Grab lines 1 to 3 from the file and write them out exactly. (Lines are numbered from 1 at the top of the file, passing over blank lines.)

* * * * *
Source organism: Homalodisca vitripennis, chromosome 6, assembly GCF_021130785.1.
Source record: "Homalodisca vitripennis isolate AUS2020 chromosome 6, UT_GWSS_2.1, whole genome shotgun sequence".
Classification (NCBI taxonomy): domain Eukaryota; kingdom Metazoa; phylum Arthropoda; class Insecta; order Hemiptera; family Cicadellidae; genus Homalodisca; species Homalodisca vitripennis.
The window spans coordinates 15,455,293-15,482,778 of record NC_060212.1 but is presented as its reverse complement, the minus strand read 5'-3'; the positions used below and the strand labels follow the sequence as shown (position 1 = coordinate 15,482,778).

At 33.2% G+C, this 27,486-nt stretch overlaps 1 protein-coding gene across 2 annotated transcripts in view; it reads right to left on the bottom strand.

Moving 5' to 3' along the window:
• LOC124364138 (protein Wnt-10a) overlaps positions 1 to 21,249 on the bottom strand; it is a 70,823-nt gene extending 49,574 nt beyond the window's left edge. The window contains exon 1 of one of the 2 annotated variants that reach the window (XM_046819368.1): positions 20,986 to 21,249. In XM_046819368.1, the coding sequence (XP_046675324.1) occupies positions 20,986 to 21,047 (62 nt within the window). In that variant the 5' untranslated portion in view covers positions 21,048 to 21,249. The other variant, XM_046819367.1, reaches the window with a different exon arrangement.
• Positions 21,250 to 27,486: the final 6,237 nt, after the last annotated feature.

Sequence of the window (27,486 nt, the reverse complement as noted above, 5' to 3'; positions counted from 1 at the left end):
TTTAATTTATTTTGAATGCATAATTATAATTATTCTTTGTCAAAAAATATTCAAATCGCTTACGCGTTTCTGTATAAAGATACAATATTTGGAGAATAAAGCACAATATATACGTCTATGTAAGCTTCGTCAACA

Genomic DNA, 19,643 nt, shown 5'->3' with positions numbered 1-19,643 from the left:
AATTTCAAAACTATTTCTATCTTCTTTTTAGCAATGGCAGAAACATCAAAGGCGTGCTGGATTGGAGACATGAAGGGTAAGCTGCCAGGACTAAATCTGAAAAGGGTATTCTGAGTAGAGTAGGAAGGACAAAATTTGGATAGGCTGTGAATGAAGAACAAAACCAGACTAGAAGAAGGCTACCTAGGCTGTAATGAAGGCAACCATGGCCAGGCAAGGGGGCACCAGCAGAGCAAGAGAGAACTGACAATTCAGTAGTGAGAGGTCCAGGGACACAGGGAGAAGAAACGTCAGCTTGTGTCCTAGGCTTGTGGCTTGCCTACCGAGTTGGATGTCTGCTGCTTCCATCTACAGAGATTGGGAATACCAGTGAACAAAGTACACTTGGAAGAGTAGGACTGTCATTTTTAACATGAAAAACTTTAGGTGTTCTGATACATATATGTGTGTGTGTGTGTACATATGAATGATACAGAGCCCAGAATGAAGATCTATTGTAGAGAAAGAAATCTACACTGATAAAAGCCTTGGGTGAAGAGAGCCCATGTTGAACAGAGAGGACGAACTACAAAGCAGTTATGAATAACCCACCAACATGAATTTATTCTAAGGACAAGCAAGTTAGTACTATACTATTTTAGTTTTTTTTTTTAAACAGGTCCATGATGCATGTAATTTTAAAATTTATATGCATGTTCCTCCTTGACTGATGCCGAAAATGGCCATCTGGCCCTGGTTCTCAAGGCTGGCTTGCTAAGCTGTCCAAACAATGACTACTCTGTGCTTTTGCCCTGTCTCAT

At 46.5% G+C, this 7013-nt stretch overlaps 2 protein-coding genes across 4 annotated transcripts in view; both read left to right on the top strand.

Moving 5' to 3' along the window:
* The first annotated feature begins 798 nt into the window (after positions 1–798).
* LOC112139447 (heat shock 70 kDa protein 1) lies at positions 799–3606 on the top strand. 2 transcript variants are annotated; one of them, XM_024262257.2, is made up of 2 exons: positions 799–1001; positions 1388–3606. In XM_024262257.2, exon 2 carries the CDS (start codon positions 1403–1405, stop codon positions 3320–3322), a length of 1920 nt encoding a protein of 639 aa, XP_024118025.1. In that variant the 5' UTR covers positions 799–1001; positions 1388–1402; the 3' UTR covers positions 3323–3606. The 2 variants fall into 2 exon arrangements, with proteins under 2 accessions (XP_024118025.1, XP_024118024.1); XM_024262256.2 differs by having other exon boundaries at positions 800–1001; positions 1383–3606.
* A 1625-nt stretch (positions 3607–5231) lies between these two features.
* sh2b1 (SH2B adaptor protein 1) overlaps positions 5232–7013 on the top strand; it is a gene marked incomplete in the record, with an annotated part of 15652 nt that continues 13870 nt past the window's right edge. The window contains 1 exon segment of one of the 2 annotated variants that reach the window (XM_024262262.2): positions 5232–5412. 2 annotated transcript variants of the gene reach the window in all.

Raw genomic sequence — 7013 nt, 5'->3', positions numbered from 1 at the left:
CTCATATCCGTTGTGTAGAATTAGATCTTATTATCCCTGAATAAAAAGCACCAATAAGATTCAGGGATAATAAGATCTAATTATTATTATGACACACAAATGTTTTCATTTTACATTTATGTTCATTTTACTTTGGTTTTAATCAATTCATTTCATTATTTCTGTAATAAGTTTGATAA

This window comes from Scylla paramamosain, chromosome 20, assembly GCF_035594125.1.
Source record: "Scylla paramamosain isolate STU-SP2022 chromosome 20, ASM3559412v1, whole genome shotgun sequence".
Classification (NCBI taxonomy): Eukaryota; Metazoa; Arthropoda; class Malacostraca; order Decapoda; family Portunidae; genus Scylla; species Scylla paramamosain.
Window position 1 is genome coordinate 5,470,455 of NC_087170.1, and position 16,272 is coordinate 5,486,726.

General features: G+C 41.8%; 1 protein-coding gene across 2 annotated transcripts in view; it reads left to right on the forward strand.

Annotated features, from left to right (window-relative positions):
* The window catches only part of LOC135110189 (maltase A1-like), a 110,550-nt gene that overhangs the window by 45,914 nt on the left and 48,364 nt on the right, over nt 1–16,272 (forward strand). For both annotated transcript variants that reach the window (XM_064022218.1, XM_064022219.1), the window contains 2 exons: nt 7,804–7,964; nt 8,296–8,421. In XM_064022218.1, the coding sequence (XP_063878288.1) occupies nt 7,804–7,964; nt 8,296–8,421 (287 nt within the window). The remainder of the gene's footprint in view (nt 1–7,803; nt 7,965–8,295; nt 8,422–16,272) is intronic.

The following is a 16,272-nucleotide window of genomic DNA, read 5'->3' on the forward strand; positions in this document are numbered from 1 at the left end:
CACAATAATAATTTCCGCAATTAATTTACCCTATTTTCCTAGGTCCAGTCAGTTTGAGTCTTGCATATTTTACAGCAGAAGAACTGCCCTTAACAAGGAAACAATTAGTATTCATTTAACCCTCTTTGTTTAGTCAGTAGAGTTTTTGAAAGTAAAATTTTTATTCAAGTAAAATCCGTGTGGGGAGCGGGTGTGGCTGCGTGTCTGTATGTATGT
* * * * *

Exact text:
Source organism: Homalodisca vitripennis, chromosome 6, assembly GCF_021130785.1.
Source record: "Homalodisca vitripennis isolate AUS2020 chromosome 6, UT_GWSS_2.1, whole genome shotgun sequence".
Classification (NCBI taxonomy): domain Eukaryota; kingdom Metazoa; phylum Arthropoda; class Insecta; order Hemiptera; family Cicadellidae; genus Homalodisca; species Homalodisca vitripennis.